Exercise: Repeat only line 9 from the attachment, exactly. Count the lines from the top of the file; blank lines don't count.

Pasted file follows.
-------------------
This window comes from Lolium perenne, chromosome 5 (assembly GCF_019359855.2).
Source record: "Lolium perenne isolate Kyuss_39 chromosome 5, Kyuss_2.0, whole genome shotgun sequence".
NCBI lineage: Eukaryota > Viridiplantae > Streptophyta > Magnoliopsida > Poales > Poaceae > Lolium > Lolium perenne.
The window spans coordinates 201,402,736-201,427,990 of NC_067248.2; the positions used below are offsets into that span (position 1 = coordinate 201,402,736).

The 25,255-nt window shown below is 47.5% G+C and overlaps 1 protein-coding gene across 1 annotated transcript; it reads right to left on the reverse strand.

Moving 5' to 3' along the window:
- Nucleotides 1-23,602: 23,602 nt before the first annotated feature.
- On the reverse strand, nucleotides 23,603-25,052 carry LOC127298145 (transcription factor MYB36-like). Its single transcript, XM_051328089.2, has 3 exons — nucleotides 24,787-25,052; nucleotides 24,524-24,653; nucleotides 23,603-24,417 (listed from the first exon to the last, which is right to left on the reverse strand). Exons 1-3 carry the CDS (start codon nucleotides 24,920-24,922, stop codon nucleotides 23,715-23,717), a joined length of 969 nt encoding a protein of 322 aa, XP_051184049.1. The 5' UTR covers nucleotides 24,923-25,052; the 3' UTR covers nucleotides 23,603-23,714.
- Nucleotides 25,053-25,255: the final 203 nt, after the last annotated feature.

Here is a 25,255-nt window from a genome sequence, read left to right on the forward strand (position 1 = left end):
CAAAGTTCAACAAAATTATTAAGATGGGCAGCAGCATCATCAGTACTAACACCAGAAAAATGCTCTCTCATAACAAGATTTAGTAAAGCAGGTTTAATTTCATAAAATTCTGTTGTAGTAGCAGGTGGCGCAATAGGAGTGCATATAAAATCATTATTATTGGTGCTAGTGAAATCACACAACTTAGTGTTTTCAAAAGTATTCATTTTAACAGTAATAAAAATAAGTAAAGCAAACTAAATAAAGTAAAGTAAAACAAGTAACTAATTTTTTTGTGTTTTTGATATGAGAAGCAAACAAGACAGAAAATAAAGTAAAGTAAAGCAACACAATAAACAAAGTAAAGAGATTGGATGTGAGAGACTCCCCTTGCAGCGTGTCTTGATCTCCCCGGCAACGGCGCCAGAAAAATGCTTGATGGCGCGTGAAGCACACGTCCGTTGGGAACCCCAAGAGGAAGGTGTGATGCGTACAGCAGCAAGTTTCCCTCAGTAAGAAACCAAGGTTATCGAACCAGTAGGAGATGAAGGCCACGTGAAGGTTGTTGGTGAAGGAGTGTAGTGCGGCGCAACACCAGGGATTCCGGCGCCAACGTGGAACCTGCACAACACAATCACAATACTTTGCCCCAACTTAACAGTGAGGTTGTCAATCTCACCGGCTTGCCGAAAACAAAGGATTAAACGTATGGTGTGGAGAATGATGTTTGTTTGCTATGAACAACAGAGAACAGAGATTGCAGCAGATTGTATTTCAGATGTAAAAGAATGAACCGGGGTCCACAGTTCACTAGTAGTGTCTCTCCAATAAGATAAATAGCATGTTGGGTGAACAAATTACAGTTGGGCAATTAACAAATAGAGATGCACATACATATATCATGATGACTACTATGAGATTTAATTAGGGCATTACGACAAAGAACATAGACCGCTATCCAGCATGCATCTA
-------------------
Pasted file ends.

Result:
- Nucleotides 25,053-25,255: the final 203 nt, after the last annotated feature.